My research interests can be grouped into two main areas: empirical studies of ecology, phylogeny, systematics, and development of mosses, and the theoretical basis of systematic and evolutionary biology.
Empirical studies include:
- The phylogenetic relationships of the major groups of bryophytes and other green plants, using morphological, developmental, and ultrastructural characters as well as chloroplast DNA sequence data.
- The development of moss peristomes in relation to evolution of the group.
- Biosystematic studies of the haplolepideous mosses, including the tropical family Calymperaceae and the diverse temperate genus Tortula (Syntrichia), which involve remote-sensing, transplant, and ecological studies in the field, DNA sequencing, comparative physiological measurements, and culture experiments in the lab, and morphological studies in the herbarium.
- The reproductive biology of bryophytes, especially dryland mosses.
- The bryophyte flora of California and of Moorea (in the Society Islands of the South Pacific), and Australia.
Theoretical studies include:
- Investigations of the nature of species, rank-free classification, methods for phylogenetic reconstruction (with an emphasis on cladistic analysis of molecular and genomic data).
- The relationship between development and evolution, phyloinformatics (comparative genomics, databasing, and visualization of phylogenetic trees).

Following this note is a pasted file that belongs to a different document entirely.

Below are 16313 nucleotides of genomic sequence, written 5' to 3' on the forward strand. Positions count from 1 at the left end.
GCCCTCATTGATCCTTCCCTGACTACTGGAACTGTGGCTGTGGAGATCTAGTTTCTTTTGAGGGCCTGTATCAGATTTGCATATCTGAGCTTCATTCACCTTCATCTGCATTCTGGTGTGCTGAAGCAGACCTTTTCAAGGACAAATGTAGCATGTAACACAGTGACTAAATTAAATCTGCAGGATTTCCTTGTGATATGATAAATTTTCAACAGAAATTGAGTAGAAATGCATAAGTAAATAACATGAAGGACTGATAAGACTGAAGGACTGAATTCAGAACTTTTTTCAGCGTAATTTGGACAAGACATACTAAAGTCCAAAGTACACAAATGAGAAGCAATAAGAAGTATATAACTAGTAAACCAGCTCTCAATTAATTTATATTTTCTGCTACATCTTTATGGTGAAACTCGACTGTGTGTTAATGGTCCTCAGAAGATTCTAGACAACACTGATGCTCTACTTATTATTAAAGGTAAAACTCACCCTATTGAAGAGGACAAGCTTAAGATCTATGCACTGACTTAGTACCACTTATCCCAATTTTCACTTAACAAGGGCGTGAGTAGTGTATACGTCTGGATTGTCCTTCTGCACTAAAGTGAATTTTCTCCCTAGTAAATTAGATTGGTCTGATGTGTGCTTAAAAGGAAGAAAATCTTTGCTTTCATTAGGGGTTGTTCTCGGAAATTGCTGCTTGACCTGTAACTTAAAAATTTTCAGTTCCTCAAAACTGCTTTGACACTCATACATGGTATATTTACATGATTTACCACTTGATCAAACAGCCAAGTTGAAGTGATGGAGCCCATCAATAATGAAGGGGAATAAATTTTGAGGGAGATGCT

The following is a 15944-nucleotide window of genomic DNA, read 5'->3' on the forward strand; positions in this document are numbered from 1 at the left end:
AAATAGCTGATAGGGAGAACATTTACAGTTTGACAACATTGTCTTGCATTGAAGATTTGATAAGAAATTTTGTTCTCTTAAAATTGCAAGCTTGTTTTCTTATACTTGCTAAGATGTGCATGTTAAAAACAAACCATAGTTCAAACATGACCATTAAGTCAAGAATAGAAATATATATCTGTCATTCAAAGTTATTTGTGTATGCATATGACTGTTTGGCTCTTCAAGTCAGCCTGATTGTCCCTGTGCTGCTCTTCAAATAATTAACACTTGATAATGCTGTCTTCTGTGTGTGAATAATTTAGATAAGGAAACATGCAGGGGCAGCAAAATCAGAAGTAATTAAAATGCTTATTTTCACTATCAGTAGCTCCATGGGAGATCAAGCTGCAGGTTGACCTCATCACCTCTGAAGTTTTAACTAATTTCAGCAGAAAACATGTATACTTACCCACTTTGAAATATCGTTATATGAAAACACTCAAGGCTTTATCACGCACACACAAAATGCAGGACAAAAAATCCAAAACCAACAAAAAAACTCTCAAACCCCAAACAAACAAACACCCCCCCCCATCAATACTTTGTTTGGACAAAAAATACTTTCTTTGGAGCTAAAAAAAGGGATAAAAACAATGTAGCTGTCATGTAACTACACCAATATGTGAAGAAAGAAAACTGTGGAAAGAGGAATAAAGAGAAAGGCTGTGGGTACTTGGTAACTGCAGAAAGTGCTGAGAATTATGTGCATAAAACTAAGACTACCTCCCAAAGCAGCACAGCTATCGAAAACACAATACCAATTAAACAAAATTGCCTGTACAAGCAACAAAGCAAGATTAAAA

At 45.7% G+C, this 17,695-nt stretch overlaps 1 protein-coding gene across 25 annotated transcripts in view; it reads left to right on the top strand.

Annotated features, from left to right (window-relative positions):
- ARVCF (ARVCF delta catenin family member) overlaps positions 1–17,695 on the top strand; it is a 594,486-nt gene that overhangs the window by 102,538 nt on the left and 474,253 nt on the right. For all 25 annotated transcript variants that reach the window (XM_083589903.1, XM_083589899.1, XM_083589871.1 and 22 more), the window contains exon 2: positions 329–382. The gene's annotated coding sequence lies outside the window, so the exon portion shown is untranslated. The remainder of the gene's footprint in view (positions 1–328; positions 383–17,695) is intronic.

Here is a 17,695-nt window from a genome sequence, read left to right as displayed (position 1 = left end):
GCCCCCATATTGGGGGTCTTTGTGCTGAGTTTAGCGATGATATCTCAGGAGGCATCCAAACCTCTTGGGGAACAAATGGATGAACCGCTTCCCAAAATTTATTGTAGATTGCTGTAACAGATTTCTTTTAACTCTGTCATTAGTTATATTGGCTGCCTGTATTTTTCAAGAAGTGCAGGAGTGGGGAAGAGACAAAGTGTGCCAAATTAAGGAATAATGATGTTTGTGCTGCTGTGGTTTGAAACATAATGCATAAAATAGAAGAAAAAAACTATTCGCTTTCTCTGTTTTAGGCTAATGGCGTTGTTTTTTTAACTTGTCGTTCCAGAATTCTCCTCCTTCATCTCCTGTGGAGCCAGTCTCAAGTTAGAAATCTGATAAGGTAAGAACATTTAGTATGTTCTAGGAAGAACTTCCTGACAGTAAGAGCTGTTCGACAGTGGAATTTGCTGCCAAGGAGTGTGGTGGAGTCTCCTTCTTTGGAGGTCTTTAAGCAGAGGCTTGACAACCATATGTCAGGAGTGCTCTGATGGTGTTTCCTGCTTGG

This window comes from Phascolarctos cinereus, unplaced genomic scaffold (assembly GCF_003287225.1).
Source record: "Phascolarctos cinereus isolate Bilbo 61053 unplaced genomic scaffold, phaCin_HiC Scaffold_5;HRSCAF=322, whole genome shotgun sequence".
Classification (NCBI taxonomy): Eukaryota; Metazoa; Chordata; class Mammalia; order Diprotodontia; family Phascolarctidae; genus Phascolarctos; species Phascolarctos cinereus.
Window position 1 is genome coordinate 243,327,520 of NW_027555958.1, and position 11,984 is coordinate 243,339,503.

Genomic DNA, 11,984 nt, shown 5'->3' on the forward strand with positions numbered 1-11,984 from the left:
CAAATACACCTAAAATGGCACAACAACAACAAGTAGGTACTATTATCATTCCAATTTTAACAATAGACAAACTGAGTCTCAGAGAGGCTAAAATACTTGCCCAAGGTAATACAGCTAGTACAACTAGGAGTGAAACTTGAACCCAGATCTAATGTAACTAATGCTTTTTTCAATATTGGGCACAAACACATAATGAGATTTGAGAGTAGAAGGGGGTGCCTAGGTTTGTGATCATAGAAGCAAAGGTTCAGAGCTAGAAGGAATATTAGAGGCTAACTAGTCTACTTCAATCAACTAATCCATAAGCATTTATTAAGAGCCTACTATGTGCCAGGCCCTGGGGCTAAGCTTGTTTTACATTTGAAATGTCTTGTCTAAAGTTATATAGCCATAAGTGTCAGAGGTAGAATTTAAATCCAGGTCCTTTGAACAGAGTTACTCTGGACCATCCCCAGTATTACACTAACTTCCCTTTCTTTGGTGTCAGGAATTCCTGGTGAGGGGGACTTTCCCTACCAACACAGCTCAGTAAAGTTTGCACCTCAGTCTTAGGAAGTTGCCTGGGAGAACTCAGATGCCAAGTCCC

- Biodiversity informatics (digitization and databasing of biological collections, and integration with taxonomic, ecological, geographic, and phylogenetic data).
In the News
Humans can’t survive more than a few days without water, but some plants, in particular mosses, can survive drought for decades and suddenly revive with the first rain. KQED’s “Deep Look” team visited UC Berkeley’s University and Jepson Herbaria to learn about these so-called “resurrection plants.”
Despite a deluge of new information about the diversity and distribution of plants and animals around the globe, “big data” has yet to make a mark on conservation efforts to preserve the planet’s biodiversity. But that may soon change.
The Jepson Herbarium at UC Berkeley has a big mission: understanding and protecting California’s flora. Given that the state is home to thousands of native plants, nearly 1,500 of which can be found only here, that’s a lot of work for a lot of people with a lot of specialized knowledge. So the Jepson Herbarium has done what comes naturally in order to ensure it will always have the well-trained plant-lovers it needs.
A throng turned out for Thursday’s high-spirited launch of the Berkeley Institute for Data Science. Designed to help researchers across the disciplines harness data in order to spur discoveries and create knowledge, the center for data-related teaching and collaboration will be housed in Doe Library.